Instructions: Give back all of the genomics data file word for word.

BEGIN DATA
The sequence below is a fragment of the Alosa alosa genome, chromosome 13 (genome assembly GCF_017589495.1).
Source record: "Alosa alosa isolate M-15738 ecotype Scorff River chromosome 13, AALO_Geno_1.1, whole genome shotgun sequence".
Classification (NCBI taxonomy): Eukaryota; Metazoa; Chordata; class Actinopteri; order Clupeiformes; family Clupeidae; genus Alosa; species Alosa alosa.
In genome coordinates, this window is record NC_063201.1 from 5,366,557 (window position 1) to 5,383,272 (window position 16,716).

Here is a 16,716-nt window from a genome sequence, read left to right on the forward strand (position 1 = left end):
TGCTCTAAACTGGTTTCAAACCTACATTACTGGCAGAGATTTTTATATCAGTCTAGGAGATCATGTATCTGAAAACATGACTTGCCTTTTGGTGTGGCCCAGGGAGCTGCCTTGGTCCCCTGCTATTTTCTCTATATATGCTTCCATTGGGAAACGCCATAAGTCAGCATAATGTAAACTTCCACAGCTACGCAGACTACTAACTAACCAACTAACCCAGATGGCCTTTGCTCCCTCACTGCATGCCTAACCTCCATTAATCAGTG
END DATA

The sequence below is a fragment of the Alosa alosa genome, chromosome 13 (genome assembly GCF_017589495.1).
Source record: "Alosa alosa isolate M-15738 ecotype Scorff River chromosome 13, AALO_Geno_1.1, whole genome shotgun sequence".
Classification (NCBI taxonomy): Eukaryota; Metazoa; Chordata; class Actinopteri; order Clupeiformes; family Clupeidae; genus Alosa; species Alosa alosa.
In genome coordinates, this window is record NC_063201.1 from 5,366,557 (window position 1) to 5,383,272 (window position 16,716).

Here is a 16,716-nt window from a genome sequence, read left to right on the forward strand (position 1 = left end):
TGCTCTAAACTGGTTTCAAACCTACATTACTGGCAGAGATTTTTATATCAGTCTAGGAGATCATGTATCTGAAAACATGACTTGCCTTTTGGTGTGGCCCAGGGAGCTGCCTTGGTCCCCTGCTATTTTCTCTATATATGCTTCCATTGGGAAACGCCATAAGTCAGCATAATGTAAACTTCCACAGCTACGCAGACTACTAACTAACCAACTAACCCAGATGGCCTTTGCTCCCTCACTGCATGCCTAACCTCCATTAATCAGTG